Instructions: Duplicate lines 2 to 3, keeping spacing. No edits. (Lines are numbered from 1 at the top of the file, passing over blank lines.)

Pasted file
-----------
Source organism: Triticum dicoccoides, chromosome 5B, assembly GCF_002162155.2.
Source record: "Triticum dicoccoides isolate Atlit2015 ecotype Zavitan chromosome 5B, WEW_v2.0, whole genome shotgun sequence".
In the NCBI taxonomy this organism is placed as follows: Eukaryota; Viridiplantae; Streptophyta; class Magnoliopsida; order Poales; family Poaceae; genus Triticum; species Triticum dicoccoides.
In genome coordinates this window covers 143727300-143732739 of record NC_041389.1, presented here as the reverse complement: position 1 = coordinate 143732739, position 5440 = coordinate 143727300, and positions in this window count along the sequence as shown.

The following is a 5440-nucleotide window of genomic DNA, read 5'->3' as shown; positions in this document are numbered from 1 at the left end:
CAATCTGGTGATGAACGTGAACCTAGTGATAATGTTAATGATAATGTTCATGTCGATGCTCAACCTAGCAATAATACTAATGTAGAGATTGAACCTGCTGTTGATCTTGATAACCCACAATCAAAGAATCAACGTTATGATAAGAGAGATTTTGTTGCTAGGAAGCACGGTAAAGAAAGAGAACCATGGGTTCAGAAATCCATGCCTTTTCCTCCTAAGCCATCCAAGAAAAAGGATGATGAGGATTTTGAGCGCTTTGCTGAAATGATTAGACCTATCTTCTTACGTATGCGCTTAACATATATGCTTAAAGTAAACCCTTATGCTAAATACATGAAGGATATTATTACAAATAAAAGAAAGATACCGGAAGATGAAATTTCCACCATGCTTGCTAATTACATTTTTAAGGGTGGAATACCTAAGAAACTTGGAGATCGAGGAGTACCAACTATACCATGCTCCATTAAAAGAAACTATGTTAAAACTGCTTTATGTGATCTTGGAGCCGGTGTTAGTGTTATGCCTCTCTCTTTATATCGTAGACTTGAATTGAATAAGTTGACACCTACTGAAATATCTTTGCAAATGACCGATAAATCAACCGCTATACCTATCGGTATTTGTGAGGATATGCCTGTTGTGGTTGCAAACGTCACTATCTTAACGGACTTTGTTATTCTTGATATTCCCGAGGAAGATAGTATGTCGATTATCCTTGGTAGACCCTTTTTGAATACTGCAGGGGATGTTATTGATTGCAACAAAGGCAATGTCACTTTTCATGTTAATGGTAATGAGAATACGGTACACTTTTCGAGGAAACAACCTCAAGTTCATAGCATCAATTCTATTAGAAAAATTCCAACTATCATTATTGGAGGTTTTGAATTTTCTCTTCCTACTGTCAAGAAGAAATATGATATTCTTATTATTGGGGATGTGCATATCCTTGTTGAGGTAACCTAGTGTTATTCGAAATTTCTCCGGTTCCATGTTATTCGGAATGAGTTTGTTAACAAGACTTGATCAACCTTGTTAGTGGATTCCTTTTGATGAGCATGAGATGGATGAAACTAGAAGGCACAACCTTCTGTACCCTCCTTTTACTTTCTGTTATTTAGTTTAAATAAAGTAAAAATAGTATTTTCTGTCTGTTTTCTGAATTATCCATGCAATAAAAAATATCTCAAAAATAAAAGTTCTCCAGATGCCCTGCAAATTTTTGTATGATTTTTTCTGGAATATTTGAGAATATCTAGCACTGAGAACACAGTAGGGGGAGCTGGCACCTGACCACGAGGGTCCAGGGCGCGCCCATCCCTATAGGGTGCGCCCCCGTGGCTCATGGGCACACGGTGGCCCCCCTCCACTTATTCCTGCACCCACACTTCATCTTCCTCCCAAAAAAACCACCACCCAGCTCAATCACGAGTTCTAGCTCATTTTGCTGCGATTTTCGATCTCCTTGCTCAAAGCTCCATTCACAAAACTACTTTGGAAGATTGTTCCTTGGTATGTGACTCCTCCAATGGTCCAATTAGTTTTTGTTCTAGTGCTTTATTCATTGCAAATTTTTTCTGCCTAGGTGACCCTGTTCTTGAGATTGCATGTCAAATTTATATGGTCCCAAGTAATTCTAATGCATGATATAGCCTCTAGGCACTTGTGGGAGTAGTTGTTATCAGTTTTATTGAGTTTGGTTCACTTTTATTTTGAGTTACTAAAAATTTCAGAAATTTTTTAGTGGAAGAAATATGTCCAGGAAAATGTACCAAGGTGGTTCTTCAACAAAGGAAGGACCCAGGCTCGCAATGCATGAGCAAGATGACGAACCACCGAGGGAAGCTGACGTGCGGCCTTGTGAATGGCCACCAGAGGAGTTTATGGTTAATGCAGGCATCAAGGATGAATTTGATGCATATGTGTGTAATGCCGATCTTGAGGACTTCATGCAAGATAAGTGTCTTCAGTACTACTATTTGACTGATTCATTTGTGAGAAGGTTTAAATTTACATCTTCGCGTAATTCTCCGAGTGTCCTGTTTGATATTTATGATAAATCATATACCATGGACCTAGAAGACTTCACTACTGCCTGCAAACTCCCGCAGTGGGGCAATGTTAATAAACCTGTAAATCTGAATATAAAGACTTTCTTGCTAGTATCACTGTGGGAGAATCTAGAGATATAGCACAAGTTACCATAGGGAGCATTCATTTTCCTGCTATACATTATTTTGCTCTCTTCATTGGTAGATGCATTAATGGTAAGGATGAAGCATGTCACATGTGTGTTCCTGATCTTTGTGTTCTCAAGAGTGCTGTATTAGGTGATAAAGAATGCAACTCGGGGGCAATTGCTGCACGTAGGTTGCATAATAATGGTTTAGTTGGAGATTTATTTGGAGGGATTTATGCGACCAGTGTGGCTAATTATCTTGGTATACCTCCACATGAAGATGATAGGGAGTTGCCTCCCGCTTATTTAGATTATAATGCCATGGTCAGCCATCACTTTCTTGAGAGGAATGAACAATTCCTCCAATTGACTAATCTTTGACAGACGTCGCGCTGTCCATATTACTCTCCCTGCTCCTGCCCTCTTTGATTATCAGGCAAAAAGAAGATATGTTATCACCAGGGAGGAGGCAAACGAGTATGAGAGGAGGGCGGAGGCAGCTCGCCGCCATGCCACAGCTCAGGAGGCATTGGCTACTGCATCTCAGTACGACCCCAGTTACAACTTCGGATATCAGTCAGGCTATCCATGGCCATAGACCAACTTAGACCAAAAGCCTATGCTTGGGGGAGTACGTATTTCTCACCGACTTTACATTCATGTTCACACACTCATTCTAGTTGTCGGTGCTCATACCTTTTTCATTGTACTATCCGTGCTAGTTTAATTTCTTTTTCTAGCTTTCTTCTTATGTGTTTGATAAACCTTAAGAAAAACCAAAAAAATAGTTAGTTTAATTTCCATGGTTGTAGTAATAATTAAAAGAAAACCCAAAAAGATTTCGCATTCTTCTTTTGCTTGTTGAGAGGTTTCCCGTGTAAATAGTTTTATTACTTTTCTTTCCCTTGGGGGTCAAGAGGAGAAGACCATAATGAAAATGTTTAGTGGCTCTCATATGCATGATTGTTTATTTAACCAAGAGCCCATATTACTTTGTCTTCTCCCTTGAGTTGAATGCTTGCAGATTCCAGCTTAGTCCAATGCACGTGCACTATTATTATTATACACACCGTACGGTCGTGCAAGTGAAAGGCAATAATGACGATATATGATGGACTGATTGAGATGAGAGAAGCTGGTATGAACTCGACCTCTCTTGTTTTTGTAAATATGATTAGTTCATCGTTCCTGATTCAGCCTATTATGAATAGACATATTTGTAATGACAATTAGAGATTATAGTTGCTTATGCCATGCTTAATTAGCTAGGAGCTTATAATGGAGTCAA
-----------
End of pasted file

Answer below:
Source record: "Triticum dicoccoides isolate Atlit2015 ecotype Zavitan chromosome 5B, WEW_v2.0, whole genome shotgun sequence".
In the NCBI taxonomy this organism is placed as follows: Eukaryota; Viridiplantae; Streptophyta; class Magnoliopsida; order Poales; family Poaceae; genus Triticum; species Triticum dicoccoides.